To any passerby, the needle's flick and the hook's soft swing might not look like anything special. But to this group of yarn workers, it's a meditation—a type of metamorphosis that is only understood by picking up needles and giving it a go.
Every Tuesday morning inside Bend coffee shop Spoken Moto, a group of knitters of varying skill get together with their beautifully chosen yarn to work on projects and talk about life over delectable pastries and toasty cups of coffee.
This crafty cohort was formed by Jennifer Seelye two years ago. Seelye has been an enthusiastic knitter for 27 years, and this group has become much more than she could have imagined. The rhythm of working on the same stitch transports the artist into a state of mindfulness, creating a cozy, therapeutic environment.
Most of the members come with new projects and patterns each week, but for some, consistency is key to finding relaxation.
"There is one guy who joins us sometimes, and he works on the exact same thing with the exact same fabric; it's relaxing for him and he likes the company," said Ricci Stephenson, a passionate knitter for the past 70 years.
Among everyone in this group is over 200 years of collective knitting experience, individually ranging from one to 70 years within the craft.
"For the most part, I'd say many knitters have been knitting their whole lives because their grandmothers taught them," Stephenson said.
Knitting is time-consuming and requires a lot of focus and patience, but it leads to immeasurable fulfillment.
"You have to have your wits about you, but it's fun because it teaches you new brain pathways the more you challenge yourself," said Kate Green, a knitter of eight years. With a good teacher, new knitters will learn the technique, get into a flow and finish projects in no time.
"These guys are awesome because they are all really good and I am kind of a newbie. They are good teachers," Green said.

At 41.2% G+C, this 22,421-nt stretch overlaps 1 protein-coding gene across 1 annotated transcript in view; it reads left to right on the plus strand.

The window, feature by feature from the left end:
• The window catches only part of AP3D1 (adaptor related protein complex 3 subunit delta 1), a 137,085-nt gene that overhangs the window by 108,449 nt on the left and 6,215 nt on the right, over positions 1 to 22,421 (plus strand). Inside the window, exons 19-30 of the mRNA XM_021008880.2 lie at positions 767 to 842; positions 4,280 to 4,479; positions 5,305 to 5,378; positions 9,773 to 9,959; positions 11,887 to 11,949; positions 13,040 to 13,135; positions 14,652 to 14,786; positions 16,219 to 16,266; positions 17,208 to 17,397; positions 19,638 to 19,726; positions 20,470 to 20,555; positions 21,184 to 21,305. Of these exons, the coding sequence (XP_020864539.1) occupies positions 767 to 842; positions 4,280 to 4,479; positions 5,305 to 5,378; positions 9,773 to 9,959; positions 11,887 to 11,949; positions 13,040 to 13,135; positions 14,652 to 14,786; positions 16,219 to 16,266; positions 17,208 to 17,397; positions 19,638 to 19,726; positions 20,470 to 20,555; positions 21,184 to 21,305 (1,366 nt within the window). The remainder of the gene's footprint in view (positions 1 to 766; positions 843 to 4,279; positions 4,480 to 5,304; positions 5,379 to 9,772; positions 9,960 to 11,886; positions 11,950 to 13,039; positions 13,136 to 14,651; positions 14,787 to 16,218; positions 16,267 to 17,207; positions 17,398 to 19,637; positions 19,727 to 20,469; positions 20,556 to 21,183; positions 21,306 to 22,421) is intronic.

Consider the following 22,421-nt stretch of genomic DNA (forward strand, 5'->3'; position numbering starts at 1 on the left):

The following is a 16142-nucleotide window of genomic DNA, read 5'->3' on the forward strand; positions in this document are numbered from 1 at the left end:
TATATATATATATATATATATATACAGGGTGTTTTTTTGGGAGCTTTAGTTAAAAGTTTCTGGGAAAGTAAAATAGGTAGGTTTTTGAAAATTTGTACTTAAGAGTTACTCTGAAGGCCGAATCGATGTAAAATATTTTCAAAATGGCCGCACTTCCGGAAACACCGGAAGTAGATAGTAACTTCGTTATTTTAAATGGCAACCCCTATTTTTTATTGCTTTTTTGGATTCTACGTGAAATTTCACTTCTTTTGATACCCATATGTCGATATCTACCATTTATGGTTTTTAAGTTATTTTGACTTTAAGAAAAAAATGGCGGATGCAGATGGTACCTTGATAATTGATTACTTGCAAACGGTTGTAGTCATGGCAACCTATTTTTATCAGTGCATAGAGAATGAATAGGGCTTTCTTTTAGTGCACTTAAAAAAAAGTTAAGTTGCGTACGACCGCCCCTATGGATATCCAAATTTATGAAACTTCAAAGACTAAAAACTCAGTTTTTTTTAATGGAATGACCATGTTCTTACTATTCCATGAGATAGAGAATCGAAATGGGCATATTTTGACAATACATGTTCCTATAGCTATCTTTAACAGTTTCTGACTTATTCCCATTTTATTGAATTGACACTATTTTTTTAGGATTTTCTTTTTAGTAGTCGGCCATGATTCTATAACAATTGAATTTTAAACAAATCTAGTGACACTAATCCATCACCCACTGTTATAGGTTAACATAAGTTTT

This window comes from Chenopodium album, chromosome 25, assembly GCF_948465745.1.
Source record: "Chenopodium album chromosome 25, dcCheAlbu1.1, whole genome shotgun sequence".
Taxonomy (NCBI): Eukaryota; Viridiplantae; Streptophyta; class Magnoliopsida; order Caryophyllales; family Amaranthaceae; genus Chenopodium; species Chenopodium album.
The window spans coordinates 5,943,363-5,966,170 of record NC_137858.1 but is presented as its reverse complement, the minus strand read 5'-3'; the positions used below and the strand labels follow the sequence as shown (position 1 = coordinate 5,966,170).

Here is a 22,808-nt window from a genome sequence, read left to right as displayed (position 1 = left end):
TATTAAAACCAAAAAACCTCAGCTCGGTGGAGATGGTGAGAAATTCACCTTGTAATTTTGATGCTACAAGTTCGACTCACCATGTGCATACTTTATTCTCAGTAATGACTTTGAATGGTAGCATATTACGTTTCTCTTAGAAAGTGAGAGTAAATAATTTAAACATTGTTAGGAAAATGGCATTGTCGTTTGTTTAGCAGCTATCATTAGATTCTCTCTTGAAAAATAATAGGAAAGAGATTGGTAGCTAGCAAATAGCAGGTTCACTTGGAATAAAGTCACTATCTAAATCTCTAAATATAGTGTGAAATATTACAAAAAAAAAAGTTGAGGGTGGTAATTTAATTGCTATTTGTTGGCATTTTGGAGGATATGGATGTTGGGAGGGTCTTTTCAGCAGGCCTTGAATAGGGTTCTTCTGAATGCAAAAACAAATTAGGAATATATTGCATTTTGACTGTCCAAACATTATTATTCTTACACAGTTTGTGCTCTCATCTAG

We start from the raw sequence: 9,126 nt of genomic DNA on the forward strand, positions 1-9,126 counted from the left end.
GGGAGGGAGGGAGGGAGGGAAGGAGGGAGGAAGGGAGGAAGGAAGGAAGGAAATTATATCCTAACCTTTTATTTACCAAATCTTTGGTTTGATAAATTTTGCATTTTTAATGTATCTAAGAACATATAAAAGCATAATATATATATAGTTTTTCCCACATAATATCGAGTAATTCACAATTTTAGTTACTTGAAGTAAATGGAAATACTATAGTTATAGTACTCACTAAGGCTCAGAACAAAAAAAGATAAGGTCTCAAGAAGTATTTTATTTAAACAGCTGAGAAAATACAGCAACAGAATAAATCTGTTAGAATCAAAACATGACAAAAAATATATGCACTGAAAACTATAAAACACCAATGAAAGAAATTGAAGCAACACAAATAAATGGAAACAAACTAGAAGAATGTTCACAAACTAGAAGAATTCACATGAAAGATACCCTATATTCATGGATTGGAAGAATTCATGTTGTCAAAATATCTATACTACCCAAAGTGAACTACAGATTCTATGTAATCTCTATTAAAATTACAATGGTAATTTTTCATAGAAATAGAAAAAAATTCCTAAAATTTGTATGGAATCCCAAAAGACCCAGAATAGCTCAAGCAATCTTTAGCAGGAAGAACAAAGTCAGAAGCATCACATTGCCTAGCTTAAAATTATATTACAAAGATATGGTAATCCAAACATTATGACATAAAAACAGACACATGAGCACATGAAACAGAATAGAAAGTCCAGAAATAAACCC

Knitting has weaved its way in and out of popularity. Lynn Wren, a crafter for the last 60 years, said, "There have always been people who do textile arts, but now with the slow-living movement, you know, slow food, slow art and fashion that is classy but will last," people are picking up their needles once again.
Spending time learning about enamel jewelry and silver snipping, Seelye says, "With all textile arts, there is a resurgence and a lot of people who knit also do a variety of other arts."
This group is eager to remind people of the benefits and creative possibilities of learning to knit. Not able to afford outdoor gear, DIY projects were Wren's ticket into the outdoors.
"When I was younger, I had a tribe of friends who loved going backpacking, canoeing, hiking, caving and camping, but I couldn't afford to buy the outdoor gear," said Wren. "I made two down sleeping bags, a tent, down coats, rain pants, gaiters and parka shells. It took a while, but I made all my outdoor clothes."
Local stores such as Gear Fix, Rugged Thread and Patagonia are doing their best to upcycle, consign and repair used outdoor gear, but by joining this group, people can learn to make their own.
"Making your own stuff has always been more affordable," Wren said.
Hand-knit goods also make the most heartfelt presents. All members of the group try their best to shop locally. Their favorite places to shop are Wool Town and Fancy Works. The members of this group do not individually sell their creations, but they make lots of gifts and welcome anyone to join them. For anyone interested in learning how to sew, knit or crochet, a great gift could be going to the local art shops, gathering supplies and creating a gift basket.
"It's a support group," Green said.
"This group is about building community in a chaotic world," Stephenson said.
The creative cohort meets regularly on Tuesdays at Spoken Moto from 10 am to noon. For those who can't afford or don't have any of their own supplies, the members of the group are happy to bring extra.
The group also recently added a second meeting time to its schedule: Mondays from 5-7 pm at Market of Choice.